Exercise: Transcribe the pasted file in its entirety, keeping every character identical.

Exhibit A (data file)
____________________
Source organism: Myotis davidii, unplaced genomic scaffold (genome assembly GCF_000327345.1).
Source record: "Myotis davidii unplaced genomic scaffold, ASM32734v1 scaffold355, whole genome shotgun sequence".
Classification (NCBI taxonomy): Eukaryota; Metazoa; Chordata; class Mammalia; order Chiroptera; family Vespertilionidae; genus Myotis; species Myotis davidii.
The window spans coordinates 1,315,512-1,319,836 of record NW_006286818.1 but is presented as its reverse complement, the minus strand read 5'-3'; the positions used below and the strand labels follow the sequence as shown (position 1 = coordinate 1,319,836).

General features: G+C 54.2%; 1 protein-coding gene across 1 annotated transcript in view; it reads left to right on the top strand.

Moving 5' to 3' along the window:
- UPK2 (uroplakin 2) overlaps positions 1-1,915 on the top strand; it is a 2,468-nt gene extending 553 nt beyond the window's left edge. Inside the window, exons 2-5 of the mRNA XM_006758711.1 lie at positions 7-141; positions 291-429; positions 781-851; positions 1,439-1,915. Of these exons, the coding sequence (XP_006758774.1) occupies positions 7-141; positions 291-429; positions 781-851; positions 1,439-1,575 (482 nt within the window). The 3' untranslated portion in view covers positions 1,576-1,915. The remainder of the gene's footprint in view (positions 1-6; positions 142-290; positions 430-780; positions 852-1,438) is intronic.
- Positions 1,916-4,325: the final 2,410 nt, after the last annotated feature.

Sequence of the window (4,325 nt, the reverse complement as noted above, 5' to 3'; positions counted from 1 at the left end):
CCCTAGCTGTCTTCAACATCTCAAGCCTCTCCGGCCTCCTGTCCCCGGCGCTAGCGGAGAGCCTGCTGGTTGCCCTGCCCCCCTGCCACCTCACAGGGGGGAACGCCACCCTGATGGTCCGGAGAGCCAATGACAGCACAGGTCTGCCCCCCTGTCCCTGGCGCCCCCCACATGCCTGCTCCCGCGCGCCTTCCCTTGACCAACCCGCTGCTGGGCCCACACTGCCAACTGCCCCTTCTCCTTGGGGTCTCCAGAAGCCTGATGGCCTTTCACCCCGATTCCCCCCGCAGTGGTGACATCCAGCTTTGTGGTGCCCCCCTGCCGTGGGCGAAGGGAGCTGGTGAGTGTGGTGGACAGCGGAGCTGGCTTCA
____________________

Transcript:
Source organism: Myotis davidii, unplaced genomic scaffold (genome assembly GCF_000327345.1).
Source record: "Myotis davidii unplaced genomic scaffold, ASM32734v1 scaffold355, whole genome shotgun sequence".
Classification (NCBI taxonomy): Eukaryota; Metazoa; Chordata; class Mammalia; order Chiroptera; family Vespertilionidae; genus Myotis; species Myotis davidii.
The window spans coordinates 1,315,512-1,319,836 of record NW_006286818.1 but is presented as its reverse complement, the minus strand read 5'-3'; the positions used below and the strand labels follow the sequence as shown (position 1 = coordinate 1,319,836).

General features: G+C 54.2%; 1 protein-coding gene across 1 annotated transcript in view; it reads left to right on the top strand.

Moving 5' to 3' along the window:
- UPK2 (uroplakin 2) overlaps positions 1-1,915 on the top strand; it is a 2,468-nt gene extending 553 nt beyond the window's left edge. Inside the window, exons 2-5 of the mRNA XM_006758711.1 lie at positions 7-141; positions 291-429; positions 781-851; positions 1,439-1,915. Of these exons, the coding sequence (XP_006758774.1) occupies positions 7-141; positions 291-429; positions 781-851; positions 1,439-1,575 (482 nt within the window). The 3' untranslated portion in view covers positions 1,576-1,915. The remainder of the gene's footprint in view (positions 1-6; positions 142-290; positions 430-780; positions 852-1,438) is intronic.
- Positions 1,916-4,325: the final 2,410 nt, after the last annotated feature.

Sequence of the window (4,325 nt, the reverse complement as noted above, 5' to 3'; positions counted from 1 at the left end):
CCCTAGCTGTCTTCAACATCTCAAGCCTCTCCGGCCTCCTGTCCCCGGCGCTAGCGGAGAGCCTGCTGGTTGCCCTGCCCCCCTGCCACCTCACAGGGGGGAACGCCACCCTGATGGTCCGGAGAGCCAATGACAGCACAGGTCTGCCCCCCTGTCCCTGGCGCCCCCCACATGCCTGCTCCCGCGCGCCTTCCCTTGACCAACCCGCTGCTGGGCCCACACTGCCAACTGCCCCTTCTCCTTGGGGTCTCCAGAAGCCTGATGGCCTTTCACCCCGATTCCCCCCGCAGTGGTGACATCCAGCTTTGTGGTGCCCCCCTGCCGTGGGCGAAGGGAGCTGGTGAGTGTGGTGGACAGCGGAGCTGGCTTCA